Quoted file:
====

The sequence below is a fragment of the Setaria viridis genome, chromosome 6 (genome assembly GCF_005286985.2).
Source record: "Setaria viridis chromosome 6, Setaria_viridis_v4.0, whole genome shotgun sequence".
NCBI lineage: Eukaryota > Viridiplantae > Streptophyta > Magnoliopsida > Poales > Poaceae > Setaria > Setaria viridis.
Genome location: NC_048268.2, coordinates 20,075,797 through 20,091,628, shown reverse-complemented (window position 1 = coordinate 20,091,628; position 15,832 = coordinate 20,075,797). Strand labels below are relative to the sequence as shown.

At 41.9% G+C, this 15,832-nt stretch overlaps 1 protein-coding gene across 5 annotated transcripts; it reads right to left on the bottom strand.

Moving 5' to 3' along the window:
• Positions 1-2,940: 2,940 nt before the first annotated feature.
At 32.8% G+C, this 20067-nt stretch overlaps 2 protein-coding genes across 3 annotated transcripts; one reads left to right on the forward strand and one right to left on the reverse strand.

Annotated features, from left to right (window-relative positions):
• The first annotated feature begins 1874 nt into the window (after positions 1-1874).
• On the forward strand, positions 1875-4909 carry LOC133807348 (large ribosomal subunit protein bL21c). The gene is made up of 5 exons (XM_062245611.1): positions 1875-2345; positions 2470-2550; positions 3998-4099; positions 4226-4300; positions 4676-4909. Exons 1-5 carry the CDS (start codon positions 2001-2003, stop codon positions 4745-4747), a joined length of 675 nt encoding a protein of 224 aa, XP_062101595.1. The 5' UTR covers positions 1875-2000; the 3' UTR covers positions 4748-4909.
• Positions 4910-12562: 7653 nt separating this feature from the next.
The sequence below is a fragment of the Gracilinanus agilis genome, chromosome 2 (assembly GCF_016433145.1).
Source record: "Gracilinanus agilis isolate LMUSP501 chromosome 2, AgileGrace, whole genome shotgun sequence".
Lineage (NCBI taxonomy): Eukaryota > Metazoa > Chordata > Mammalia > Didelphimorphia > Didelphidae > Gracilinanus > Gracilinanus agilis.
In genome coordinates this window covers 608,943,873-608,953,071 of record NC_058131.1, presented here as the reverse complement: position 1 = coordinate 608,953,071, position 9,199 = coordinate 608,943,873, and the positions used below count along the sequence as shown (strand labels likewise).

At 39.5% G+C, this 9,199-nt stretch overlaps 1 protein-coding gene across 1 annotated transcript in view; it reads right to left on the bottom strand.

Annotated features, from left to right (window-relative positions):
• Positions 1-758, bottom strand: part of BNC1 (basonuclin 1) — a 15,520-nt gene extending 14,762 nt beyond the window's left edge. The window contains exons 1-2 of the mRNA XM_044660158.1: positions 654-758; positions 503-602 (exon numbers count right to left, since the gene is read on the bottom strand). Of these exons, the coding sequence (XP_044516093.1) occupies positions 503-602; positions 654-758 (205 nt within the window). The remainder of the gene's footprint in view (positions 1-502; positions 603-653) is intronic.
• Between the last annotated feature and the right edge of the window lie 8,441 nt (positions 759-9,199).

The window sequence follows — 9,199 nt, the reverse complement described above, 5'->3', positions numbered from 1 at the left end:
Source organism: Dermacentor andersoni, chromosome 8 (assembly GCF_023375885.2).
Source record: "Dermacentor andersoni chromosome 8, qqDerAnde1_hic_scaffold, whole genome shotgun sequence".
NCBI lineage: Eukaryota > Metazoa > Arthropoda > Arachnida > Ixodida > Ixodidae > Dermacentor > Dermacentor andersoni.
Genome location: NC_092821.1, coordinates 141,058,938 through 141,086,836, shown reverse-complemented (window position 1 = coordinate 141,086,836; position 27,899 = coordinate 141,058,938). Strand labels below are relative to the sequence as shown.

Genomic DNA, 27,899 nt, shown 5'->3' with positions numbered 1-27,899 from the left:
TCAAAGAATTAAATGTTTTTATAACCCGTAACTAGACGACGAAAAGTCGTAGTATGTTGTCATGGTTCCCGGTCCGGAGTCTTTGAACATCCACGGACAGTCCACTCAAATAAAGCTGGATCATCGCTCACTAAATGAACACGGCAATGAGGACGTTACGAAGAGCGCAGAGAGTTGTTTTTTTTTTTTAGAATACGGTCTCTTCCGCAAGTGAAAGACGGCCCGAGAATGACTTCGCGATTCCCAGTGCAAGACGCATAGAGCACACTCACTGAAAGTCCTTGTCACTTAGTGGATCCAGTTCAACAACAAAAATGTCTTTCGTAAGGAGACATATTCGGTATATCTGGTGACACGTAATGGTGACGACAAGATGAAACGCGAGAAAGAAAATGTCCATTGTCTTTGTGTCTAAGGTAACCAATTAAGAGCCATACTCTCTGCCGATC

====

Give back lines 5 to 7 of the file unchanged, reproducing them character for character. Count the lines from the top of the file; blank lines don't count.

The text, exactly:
At 41.9% G+C, this 15,832-nt stretch overlaps 1 protein-coding gene across 5 annotated transcripts; it reads right to left on the bottom strand.

Moving 5' to 3' along the window:
• Positions 1-2,940: 2,940 nt before the first annotated feature.